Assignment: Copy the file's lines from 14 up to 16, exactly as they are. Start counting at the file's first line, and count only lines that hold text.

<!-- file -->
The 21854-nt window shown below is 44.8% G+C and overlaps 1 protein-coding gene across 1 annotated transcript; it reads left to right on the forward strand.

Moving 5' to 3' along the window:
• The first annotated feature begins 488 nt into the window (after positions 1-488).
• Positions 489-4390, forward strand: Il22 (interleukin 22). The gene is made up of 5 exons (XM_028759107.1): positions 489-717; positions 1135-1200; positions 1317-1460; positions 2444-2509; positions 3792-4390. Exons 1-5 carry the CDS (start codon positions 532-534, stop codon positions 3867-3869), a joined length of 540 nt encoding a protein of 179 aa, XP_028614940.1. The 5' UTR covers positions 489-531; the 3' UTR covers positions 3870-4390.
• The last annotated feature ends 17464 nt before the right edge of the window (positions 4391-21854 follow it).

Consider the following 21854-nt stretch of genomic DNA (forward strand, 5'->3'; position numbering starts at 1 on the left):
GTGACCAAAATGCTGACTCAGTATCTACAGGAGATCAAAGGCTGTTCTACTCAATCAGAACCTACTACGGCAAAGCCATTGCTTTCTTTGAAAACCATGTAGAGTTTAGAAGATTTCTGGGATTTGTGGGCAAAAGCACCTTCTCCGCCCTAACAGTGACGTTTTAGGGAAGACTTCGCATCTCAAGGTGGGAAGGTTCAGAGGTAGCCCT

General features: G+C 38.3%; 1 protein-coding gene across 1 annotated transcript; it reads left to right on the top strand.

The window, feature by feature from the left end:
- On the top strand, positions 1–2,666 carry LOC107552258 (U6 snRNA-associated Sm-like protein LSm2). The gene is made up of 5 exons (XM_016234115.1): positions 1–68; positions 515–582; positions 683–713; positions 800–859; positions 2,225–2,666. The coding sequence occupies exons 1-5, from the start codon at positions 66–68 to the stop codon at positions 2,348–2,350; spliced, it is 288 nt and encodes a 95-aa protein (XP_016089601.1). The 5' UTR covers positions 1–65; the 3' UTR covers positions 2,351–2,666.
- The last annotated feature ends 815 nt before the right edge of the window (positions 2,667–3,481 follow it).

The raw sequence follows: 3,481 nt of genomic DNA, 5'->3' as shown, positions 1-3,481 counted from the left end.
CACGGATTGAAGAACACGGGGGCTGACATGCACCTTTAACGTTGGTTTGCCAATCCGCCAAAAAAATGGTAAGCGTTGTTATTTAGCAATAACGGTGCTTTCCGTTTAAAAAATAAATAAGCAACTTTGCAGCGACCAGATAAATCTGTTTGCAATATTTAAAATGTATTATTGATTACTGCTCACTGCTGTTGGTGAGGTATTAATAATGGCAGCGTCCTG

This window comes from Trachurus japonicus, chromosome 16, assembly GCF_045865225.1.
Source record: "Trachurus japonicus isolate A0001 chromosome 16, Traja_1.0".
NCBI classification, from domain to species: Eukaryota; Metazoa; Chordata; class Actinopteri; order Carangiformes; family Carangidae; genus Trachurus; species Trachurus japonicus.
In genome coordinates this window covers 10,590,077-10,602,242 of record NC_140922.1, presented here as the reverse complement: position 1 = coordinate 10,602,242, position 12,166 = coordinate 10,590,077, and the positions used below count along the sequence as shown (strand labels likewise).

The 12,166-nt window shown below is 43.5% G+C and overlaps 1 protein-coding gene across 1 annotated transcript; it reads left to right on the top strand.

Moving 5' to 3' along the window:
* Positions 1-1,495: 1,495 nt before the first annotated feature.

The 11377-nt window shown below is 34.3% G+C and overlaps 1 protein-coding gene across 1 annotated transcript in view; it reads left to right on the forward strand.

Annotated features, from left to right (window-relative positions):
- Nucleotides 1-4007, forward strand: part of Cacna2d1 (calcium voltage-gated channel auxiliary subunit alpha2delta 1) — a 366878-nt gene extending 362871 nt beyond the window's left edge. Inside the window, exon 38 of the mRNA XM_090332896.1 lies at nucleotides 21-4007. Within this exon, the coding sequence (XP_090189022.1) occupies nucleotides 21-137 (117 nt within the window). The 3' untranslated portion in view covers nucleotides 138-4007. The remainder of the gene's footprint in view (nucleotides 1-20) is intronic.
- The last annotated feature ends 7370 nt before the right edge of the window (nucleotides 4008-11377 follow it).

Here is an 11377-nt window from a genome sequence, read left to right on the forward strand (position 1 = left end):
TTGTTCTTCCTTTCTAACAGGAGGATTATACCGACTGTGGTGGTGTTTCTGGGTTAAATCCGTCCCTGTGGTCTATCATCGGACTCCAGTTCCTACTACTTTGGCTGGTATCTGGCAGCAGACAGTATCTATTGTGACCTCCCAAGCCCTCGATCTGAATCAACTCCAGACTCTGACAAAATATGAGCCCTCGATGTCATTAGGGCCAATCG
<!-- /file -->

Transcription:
This window comes from Trachurus japonicus, chromosome 16, assembly GCF_045865225.1.
Source record: "Trachurus japonicus isolate A0001 chromosome 16, Traja_1.0".
NCBI classification, from domain to species: Eukaryota; Metazoa; Chordata; class Actinopteri; order Carangiformes; family Carangidae; genus Trachurus; species Trachurus japonicus.